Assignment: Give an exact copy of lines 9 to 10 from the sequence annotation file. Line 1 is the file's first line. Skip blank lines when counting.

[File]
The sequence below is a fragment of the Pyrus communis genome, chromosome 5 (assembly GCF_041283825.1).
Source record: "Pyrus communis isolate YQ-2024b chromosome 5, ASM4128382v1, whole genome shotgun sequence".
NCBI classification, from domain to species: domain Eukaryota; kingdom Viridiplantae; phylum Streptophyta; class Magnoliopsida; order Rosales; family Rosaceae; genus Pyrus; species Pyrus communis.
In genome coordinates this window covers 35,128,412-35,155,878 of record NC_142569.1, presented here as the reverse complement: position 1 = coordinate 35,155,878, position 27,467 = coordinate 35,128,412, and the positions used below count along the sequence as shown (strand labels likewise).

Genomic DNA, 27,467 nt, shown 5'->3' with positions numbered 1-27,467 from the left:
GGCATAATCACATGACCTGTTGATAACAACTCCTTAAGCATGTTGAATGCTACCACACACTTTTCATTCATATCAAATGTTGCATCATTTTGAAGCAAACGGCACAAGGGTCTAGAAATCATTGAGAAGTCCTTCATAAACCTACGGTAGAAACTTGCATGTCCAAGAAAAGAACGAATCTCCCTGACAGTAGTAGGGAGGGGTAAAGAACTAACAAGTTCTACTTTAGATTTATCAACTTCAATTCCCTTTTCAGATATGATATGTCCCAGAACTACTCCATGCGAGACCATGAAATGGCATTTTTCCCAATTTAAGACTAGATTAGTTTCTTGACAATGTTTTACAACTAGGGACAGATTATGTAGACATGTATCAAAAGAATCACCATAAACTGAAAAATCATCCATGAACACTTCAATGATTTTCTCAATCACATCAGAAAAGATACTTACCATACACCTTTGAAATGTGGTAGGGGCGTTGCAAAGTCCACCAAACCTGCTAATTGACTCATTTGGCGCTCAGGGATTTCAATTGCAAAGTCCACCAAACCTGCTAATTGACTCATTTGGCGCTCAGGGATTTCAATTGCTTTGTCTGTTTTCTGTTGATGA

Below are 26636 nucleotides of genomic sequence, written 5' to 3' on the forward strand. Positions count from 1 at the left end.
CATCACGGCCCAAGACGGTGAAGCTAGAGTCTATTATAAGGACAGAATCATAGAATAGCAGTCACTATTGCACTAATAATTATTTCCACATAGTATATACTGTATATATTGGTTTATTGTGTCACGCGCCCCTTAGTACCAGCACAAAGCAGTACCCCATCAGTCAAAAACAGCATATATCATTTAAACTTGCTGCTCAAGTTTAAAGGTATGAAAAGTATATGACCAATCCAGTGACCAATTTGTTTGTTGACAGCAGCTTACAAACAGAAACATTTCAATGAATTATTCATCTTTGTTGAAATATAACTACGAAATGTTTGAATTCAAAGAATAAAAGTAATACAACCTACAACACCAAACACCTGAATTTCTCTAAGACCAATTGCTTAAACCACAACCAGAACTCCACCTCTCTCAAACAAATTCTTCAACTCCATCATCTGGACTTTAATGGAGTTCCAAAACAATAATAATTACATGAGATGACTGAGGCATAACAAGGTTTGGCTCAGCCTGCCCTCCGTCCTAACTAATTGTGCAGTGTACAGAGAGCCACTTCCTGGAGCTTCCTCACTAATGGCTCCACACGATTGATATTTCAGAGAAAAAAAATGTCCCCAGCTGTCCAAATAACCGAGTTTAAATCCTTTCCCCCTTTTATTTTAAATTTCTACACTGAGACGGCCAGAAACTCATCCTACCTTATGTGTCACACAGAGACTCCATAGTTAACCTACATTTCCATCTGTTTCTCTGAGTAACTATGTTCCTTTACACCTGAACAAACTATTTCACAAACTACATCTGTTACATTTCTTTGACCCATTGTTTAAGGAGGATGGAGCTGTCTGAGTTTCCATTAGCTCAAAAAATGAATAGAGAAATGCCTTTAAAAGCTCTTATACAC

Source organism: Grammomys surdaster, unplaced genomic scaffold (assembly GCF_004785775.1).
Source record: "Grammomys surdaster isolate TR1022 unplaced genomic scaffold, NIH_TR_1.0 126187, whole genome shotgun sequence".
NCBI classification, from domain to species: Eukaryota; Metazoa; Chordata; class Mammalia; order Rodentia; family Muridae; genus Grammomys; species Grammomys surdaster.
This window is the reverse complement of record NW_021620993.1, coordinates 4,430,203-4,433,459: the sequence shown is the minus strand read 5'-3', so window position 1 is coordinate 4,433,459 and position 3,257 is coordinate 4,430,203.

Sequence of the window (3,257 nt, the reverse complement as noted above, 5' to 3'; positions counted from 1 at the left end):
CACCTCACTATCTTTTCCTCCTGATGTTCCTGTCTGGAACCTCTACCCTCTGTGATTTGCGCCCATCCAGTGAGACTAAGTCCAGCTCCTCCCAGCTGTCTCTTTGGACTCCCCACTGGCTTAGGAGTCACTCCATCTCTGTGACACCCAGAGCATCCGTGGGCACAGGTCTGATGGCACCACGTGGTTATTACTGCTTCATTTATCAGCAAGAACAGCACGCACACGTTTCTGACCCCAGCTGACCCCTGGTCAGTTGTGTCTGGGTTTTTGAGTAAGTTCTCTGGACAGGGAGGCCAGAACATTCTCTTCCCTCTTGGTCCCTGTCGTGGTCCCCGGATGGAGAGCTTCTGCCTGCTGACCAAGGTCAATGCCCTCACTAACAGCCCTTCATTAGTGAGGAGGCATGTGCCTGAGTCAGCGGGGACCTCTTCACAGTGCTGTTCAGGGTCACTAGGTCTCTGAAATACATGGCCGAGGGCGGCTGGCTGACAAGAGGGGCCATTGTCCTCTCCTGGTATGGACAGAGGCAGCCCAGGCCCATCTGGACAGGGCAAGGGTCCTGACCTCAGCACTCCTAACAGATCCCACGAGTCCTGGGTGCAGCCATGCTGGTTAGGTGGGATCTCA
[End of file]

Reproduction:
Source organism: Grammomys surdaster, unplaced genomic scaffold (assembly GCF_004785775.1).
Source record: "Grammomys surdaster isolate TR1022 unplaced genomic scaffold, NIH_TR_1.0 126187, whole genome shotgun sequence".